The gut microbiota has been shown critical for mucosal adjuvant activity of cholera toxin (CT), a potent mucosal adjuvant. However, the mechanisms involved remain largely unknown. In this study, we report that depletion of gut bacteria significantly decreased mucosal and systemic Ab responses in mice orally immunized with OVA and CT. Feeding mice short-chain fatty acids (SCFAs) promoted Ab responses elicited by CT, and, more importantly, rescued Ab responses in antibiotic-treated mice. In addition, mice deficient in GPR43, a receptor for SCFAs, showed impaired adjuvant activity of CT. Administering CT did not promote SCFA production in the intestines; thus, SCFAs facilitated but did not directly mediate the adjuvant activity of CT. SCFAs promoted B cell Ab production by promoting dendritic cell production of BAFF and ALDH1a2, which induced B cell expression of IFN regulatory factor 4, Blimp1, and XBP1, the plasma B cell differentiation-related genes. Furthermore, when infected with Citrobacter rodentium, GPR43-/- mice exhibited decreased Ab responses and were more susceptible to infection, whereas the administration of SCFAs promoted intestinal Ab responses in wild-type mice. Our study thereby demonstrated a critical role of gut microbiota and their metabolite SCFAs in promoting mucosal adjuvant activity of CT through GPR43.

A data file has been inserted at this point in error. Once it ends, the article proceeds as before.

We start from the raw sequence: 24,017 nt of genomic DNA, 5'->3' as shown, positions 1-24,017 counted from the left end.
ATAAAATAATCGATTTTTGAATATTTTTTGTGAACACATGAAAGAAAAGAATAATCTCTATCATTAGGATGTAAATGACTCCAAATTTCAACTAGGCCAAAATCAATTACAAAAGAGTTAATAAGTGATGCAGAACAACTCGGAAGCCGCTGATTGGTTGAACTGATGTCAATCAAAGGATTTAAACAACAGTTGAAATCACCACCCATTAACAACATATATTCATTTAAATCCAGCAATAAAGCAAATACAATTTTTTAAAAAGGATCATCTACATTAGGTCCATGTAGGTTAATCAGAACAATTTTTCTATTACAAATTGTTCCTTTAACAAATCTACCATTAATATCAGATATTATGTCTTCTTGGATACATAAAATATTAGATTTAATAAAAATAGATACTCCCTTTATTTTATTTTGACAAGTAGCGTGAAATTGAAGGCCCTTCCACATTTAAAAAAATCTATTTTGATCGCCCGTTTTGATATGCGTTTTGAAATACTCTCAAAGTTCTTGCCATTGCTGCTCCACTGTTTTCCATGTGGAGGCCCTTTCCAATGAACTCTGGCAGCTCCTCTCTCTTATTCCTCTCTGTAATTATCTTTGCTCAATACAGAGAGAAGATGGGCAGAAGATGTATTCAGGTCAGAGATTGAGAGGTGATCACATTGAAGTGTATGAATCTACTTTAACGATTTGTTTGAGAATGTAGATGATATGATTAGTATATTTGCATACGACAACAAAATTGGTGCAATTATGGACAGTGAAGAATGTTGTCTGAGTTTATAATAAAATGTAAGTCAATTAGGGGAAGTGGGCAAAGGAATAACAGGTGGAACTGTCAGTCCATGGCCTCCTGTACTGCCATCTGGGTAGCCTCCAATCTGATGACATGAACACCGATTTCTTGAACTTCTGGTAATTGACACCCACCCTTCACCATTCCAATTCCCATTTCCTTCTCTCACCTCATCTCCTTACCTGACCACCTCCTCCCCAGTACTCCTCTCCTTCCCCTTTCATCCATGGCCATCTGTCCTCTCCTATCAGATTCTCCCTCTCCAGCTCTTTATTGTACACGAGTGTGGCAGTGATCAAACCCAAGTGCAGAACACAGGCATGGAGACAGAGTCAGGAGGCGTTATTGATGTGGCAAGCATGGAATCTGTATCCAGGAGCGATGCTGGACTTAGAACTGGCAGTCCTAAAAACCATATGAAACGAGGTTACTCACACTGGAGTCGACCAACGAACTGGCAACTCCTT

ASJC Scopus subject areas
- Immunology and Allergy